Sarah Kay and Peter Brears putting the finishing touches to the table setting. ©NTPL/David Levenson

Apart from acquisitions, curators also advise on the redisplay of the interiors. Every so often new discoveries are made about how these houses were used or arranged. At Attingham Park, near Shrewsbury, curator Sarah Kay recently organised the redisplay of the dining room. She worked with food historian Peter Brears to accurately recreate the look of a lavish Regency-period dinner. 

©NTPL/David Levenson

Rooms like these came into their own at night, seen by candle- and lamplight. At Attingham the matt Pompeian red walls, the red Turkey carpet and the mahogany doors create an enveloping sense of comfort. This provides the backdrop for the white chimneypiece, doorframes and tablecloth, and the gilded picture frames and ceiling.

©NTPL/David Levenson

But of course it is the table setting that is meant to be the centre of attention. The table was laid in accordance with service à la russe, which meant that the dessert course was in place in the centre of the table during the entire meal. This allowed the diners to admire the display of ornate centrepieces, hothouse fruits and intricate sugarwork.

Peter Brears with one of his recreations. ©NTPL/David Levenson

Peter Brears used a popular handbook of the period, G.A. Jarrin’s The Italian Confectioner, as a source for the various sugarwork shapes and the artifical meats and fruits. He also studied the contemporary French dessert moulds recently acquired by the Bowes Museum. A detailed account of the project was published in the 2008 National Trust Historic Houses and Collections Annual.

Time regained

March 17, 2010


©NTPL/John Hammond

Our head conservator, Katie Lithgow, has just sent me this image of the Queen’s Antechamber at Ham House. It is almost identical to the photograph I previously posted, except for the fact that this one shows what the original 1680 colour scheme of the wall hangings would have looked like.

This image, almost Proustian in its recapturing of a lost moment in time, was produced by conservator Vicki Marsland and photographer John Hammond, who digitally changed the colour of the centre panels from the faded pink of the 1890s restoration back to the original blue.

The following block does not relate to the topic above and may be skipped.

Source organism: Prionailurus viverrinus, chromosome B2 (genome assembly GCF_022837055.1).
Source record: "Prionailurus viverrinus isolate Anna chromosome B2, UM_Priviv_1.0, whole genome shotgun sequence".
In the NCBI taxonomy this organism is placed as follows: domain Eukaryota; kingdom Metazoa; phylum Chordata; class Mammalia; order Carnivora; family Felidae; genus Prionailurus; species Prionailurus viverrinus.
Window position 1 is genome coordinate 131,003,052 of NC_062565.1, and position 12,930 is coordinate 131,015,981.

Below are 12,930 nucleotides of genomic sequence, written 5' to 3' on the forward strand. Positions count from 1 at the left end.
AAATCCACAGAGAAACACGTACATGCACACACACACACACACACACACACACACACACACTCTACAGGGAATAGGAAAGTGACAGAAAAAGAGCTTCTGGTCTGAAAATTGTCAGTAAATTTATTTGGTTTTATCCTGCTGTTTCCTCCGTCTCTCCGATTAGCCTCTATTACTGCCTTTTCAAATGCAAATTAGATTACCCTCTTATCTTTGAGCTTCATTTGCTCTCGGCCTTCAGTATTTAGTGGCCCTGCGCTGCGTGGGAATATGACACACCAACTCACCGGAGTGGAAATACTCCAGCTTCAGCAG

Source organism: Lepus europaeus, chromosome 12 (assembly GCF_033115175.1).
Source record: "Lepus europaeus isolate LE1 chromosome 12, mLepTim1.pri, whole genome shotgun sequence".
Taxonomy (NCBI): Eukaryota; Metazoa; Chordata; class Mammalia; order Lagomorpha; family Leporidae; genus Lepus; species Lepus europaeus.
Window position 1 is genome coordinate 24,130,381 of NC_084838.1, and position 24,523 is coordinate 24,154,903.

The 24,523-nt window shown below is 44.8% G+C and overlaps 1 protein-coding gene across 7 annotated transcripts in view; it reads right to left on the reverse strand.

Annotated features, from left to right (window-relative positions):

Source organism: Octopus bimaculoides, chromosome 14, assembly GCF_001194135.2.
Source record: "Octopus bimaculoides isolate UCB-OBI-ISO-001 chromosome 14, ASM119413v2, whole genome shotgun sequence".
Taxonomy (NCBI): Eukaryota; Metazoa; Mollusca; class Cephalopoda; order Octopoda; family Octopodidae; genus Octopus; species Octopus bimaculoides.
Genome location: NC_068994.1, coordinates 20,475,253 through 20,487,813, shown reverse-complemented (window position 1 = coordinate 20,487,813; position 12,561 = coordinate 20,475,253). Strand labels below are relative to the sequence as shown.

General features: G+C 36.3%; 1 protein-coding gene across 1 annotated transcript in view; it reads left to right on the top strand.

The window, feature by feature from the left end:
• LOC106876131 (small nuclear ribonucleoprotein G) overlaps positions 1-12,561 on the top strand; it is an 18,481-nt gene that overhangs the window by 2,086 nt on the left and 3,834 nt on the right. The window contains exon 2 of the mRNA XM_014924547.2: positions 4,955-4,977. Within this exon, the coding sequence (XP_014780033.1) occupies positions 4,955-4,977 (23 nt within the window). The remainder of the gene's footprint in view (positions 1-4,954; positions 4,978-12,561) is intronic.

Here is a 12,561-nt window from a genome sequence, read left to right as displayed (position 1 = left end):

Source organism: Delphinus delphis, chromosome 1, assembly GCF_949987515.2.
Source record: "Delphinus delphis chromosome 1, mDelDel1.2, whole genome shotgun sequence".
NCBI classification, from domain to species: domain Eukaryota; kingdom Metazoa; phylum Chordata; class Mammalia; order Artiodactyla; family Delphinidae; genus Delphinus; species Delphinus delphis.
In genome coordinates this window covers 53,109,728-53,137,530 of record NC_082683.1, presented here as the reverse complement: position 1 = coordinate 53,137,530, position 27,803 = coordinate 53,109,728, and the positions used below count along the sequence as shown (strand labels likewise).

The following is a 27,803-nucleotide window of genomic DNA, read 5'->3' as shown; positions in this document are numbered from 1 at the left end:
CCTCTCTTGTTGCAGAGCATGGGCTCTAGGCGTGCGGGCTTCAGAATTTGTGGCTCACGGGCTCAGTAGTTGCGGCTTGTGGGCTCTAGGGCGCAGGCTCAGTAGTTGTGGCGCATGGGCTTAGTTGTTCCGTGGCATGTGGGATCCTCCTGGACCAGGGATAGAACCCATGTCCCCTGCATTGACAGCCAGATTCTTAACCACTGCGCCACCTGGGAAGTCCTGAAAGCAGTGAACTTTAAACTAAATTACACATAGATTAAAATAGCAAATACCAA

Imagine this by candle- and firelight: scagliola fireplace and gilded panelling in the Queen's Closet at Ham. ©NTPL/Bill Batten

The faded pink hangings will remain on the walls, as valid evidence of a particular phase in the building’s history, but being able to see the effect of the original blue does add to our understanding of seventeenth-century decoration. The tones of blue in the hangings would have echoed the blues in the porcelain and in the Coromandel lacquer on display.

At night the silk would have shimmered in the candlelight, in unison with the ceramics, the lacquer and the gilding. In the late seventeenth century artificial light was limited mainly to candles and fireplaces, so reflective surfaces were deliberately used to amplify and dramatize it.

Chinese ceramic teapot reputedly used by the Duchess of Lauderdale. ©NTPL/Bill Batten

The effects of pre-electric lighting are vividly demonstrated at the independently-run Dennis Severs’ House in Spitalfields, London, which is shown in semi-darkness. The interiors are theatrical pastiches of various historical periods, complete with sounds and smells, and the experience is intense and memorable.

The dining room at Attingham Park. ©NTPL/David Levenson

The National Trust has recently recreated the night-time ambiance of the Regency-period dining room at Attingham Park, Shropshire, as shown above. The latest in lightbulb technology was used to simulate candlelight, and the table has been laid with the original silver plates and gilded candelabra and centrepieces, which look splendidly festive in the semi-gloom.